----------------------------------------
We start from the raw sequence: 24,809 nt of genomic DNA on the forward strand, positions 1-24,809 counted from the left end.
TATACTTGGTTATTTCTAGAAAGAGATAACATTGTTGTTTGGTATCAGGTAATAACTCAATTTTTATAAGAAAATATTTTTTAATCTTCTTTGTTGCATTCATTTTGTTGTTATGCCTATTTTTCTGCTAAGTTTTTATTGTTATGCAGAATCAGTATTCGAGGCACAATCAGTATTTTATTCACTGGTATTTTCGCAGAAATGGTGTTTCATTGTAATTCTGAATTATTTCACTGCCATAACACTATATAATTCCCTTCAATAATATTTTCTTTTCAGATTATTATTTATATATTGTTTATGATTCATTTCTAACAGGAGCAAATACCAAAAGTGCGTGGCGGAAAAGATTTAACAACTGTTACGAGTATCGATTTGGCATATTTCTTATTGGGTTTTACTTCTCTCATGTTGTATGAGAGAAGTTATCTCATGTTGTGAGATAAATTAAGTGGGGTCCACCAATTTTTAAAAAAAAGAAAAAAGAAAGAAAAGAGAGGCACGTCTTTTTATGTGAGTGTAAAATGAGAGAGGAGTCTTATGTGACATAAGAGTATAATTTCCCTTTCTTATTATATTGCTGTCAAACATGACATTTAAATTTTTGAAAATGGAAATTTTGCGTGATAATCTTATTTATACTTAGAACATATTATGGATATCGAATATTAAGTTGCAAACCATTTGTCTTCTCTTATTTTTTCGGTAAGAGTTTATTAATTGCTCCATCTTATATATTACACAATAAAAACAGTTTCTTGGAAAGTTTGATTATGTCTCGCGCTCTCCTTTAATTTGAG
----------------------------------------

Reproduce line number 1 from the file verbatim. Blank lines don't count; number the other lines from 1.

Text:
We start from the raw sequence: 24,809 nt of genomic DNA on the forward strand, positions 1-24,809 counted from the left end.